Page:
Energy storage in concrete could be a reality in near future

Did you have ever heard about large scale energy storage in concrete? Probably not.

The concrete may be key to cheap large scale energy storage in the near future if we go with new technology developed by a Norwegian NEST AS.
NEST AS has developed a special concrete called Heatcrete to be used for solid-state thermal energy storage (TES). Heatcrete demonstrates superior thermal performance over normal concretes and was developed in partnership with HeidelbergCement.
Concept of NEST thermal energy storage (TES)
Image credit: NEST AS
The full battery system consist of steel heat exchangers cast into Heatcrete cells, with a heat transfer fluid flowing through the exchangers. The heat transfer fluid can be oil, water, steam or gases. Temperature is controlled through various manifolds and a smart valve control algorithm.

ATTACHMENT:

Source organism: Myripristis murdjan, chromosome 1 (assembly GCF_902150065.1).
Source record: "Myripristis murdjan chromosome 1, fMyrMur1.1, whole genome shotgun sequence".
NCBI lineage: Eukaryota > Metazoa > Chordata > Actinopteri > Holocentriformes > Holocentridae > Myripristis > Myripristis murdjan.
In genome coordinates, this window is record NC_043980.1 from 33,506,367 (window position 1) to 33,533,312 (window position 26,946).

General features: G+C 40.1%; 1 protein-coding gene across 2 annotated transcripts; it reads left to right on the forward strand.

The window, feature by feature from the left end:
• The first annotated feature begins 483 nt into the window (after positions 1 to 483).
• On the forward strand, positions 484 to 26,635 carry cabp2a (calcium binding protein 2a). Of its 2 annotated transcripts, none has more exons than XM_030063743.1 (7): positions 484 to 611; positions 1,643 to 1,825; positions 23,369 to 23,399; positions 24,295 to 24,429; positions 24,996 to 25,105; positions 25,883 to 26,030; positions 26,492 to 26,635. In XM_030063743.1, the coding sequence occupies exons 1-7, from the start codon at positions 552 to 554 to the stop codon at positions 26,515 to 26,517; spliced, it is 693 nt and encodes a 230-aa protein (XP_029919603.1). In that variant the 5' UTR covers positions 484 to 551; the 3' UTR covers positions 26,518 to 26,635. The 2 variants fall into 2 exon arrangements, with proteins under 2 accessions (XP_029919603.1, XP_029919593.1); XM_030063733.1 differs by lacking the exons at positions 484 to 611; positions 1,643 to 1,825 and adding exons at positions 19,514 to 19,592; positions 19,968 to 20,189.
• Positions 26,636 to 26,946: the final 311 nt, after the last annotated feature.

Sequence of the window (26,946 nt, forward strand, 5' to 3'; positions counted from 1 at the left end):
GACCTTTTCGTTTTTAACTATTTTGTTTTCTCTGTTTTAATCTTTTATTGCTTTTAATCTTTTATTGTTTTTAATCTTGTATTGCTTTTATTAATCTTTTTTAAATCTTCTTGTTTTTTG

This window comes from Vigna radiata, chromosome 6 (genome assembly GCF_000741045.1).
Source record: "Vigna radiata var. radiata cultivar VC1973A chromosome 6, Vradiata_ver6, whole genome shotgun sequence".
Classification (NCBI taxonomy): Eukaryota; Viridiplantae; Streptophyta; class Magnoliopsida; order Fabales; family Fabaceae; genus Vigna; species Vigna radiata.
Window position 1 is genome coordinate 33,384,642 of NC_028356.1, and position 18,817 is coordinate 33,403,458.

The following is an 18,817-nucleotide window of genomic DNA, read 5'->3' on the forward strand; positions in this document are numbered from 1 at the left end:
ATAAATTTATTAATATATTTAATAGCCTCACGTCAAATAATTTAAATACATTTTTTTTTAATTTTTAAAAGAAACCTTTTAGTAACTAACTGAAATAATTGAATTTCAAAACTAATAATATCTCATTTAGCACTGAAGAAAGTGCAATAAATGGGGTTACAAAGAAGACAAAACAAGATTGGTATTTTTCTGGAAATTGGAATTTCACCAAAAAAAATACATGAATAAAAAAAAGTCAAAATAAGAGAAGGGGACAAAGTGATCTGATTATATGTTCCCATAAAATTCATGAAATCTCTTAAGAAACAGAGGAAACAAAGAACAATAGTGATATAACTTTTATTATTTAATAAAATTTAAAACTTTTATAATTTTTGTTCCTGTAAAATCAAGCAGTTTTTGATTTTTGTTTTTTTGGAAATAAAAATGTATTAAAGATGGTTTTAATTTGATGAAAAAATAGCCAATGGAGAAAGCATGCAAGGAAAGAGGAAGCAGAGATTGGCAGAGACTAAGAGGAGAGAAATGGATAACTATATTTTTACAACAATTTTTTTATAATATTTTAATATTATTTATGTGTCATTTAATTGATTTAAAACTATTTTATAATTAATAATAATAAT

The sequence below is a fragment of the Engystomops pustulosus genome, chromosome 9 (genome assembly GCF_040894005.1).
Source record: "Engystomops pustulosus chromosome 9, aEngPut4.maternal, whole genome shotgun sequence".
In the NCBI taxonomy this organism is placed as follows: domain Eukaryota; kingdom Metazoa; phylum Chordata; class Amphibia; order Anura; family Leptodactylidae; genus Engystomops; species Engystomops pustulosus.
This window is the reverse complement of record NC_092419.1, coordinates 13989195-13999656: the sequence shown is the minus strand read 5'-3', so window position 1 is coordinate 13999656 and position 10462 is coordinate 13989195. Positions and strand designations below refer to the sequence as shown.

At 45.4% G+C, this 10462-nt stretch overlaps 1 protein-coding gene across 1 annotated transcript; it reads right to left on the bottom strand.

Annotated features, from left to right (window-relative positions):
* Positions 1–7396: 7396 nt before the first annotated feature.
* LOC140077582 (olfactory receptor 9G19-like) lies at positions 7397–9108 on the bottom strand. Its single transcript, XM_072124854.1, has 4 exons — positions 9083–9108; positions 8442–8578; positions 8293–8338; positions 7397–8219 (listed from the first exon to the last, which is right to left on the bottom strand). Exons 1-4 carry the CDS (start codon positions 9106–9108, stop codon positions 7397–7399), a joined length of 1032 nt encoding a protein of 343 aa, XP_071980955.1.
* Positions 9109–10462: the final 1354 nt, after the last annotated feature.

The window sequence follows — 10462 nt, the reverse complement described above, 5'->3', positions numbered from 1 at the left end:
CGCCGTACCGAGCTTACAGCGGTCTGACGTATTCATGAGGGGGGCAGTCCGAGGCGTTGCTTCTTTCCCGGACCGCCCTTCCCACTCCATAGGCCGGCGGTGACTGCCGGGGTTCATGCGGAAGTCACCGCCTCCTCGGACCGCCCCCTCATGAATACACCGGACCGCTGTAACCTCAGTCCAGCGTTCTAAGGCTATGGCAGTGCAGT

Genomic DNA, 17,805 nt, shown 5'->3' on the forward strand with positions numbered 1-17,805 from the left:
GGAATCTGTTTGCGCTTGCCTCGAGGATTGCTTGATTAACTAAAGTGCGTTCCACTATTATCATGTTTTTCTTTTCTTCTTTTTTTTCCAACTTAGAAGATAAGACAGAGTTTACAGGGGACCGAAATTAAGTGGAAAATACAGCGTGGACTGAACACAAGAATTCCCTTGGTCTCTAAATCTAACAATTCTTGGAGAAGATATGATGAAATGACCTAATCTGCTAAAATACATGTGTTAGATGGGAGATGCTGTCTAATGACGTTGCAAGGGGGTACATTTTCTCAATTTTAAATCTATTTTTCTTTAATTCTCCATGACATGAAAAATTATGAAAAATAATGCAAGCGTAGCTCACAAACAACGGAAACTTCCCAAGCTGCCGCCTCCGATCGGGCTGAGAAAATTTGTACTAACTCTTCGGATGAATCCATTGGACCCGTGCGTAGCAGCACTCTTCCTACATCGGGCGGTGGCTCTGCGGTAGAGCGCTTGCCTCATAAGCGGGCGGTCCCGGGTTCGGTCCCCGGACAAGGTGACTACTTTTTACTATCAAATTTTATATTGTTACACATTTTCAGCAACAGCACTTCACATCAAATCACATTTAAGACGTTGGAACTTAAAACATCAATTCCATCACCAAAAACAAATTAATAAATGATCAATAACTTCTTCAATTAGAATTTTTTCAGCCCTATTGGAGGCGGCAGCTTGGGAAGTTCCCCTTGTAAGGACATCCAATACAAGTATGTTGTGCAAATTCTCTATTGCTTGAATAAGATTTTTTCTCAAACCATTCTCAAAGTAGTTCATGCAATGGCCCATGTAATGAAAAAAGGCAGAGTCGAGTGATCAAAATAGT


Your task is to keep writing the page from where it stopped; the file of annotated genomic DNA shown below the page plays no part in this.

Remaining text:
NEST can be used in conjunction with a concentrating solar power (CSP) plant or utilise surplus electricity from other renewable energy sources such as solar panels or wind turbines after it has been converted to heat.
NEST says Heatcrete has been heated up to 550°C without any evidence of degradation. Heatcrete is expected to be able to withstand millions of cycles, with normal usage considered low cycle fatigue.
Explore further in Energymatters

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